The Delian Mode is a short experimental documentary revolving around the life and work of electronic music pioneer Delia Derbyshire, best known for her groundbreaking arrangement of the Doctor Who theme music.
The film is described as “a collage of sound and image created in the spirit of Derbyshire’s unique approach to audio creation and manipulation.”
The Delian Mode features interviews with Brian Hodgson and Dick Mills of the now defunct BBC Radiophonic Workshop, the founder of Electronic Music Studios Peter Zinovieff, musicians Peter Kember (Sonic Boom), Adrian Utley (Portishead) and Ann Shenton (Add N to X) as well as other friends and colleagues of Delia.
See the film site for upcoming screenings and DVD info.
Ayres has been composing music for film and television since 1984 and is best known for his work on the most recent Doctor Who programs. He has been responsible for cataloguing, restoring and archiving the work of the BBC Radiophonic Workshop since its closure in 1998.
Blackburn met Delia in 1980 and became her life partner until her death in 2001.
Hodgson was employed at the BBC Radiophonic Workshop at the same time as Derbyshire and later became the department’s organizer. He and Delia collaborated on several projects outside the BBC and maintained a life-long friendship.
Kember is a musician who has worked under the names Spectrum, Sonic Boom and E.A.R. (Experimental Audio Research). As a result of Kember contacting Derbyshire in the early 1990’s he encouraged her return to music and was one of the last people to collaborate with Delia creatively.
One of the first staff of the BBC Radiophonic Workshop, Mills worked there for 40 years creating sound effects for radio and television. He assisted Delia in the realization of the Doctor Who theme.
Part of the now defunct London based electronic band Add N to (X), Shenton currently performs music with the group Large Number. Shenton curates a compilation CD series entitled The Electronic Bible which included the collaborative piece by Derbyshire and Kember recorded in 2000.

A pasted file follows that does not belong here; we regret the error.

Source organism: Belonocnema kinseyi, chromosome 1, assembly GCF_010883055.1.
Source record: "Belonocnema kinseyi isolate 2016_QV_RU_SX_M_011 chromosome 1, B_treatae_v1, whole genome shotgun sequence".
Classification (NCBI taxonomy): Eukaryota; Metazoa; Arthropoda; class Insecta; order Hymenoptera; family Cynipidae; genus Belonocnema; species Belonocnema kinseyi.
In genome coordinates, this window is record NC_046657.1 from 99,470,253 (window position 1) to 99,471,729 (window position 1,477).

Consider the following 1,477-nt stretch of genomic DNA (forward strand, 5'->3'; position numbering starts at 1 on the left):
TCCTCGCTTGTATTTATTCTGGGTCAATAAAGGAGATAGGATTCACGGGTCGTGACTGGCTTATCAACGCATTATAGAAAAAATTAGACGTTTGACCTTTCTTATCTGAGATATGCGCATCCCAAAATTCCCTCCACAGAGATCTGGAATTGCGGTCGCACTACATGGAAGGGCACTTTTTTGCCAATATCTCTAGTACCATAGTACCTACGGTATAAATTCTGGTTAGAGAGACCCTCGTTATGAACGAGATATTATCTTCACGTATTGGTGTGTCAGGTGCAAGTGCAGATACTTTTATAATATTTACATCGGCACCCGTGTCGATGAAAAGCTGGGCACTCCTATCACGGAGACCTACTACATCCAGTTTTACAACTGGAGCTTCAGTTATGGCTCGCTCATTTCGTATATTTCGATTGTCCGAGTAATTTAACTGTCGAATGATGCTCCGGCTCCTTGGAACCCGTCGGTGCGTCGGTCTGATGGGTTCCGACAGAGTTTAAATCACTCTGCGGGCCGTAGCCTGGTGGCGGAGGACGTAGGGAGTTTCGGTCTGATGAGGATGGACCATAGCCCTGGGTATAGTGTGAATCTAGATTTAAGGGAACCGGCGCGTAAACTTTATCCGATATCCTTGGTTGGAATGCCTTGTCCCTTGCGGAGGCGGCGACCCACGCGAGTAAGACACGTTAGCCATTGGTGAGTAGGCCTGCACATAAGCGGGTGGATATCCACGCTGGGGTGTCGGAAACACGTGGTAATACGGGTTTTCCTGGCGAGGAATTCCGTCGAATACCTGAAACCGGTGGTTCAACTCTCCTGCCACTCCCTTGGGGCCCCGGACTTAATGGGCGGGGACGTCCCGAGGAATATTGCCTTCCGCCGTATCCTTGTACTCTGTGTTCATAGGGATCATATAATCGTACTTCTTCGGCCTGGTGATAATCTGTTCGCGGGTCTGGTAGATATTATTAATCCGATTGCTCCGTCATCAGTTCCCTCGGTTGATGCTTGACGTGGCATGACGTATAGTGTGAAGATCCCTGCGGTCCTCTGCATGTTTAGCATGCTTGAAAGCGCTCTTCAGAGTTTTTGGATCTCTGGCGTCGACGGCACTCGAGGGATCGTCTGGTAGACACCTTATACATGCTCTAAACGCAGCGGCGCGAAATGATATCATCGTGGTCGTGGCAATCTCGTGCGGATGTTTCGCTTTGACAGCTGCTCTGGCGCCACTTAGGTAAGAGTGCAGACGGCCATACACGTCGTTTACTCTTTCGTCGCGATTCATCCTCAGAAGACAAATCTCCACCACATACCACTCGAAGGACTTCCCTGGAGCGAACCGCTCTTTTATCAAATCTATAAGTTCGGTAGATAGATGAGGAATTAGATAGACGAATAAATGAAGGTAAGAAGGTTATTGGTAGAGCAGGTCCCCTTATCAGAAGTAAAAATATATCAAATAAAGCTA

Sutcliffe is one of the founding members of the Computer Arts Society, established to promote the creative use of computers and met Delia at a music conference in the 1960s.
Ultey is a revered artist in the music world and one of the driving forces behind the popular band Portishead.
Vorhaus became Derbyshire’s protégé after hearing her lecture on electronic music. The two, along with Brian Hodgson formed the first incarnation of the band White Noise in 1969. The band’s first release was the groundbreaking album An Electric Storm featuring a variety of tape manipulation techniques and use of the VCS3 synthesizer developed by EMS.
Founder of the company EMS (Electronic Music Studios), Zinovieff is a musician and inventor. EMS was at the forefront of using the first computer technology for musical applications and was responsible for the creation of early synthesizers like the VCS3 used by the Radiophonic Workshop and many musical acts including Pink Floyd. Zinovieff briefly collaborated with Brian Hodgson and Delia under the name Unit Delta Plus.
- Written and directed by
Marie-Josée Saint-Pierre & Kara Blake
Philippe Blanchard & Kara Blake
- Camera assistant
Lynne Trépanier & Simon Gervais
- Music supervisor
Julie Blake/Third Side Music
- Sound supervisor
- Sound studio
Bande à Parte
- Editing & compositing
- Dialogue editor
- Sound mixer
- Sound technician
- Additional sound engineering
Alec Dippie (Spider Cat Records)
- Research assistance
Elizabeth Klinck & Monica Penner
- Production manager
- Graphic design
- Radio voice
- Props master
- Production accountant
- Legal advisor
- Production assistants
Malcolm Fraser, Becky Blake, Gordon Allen, Krista Muir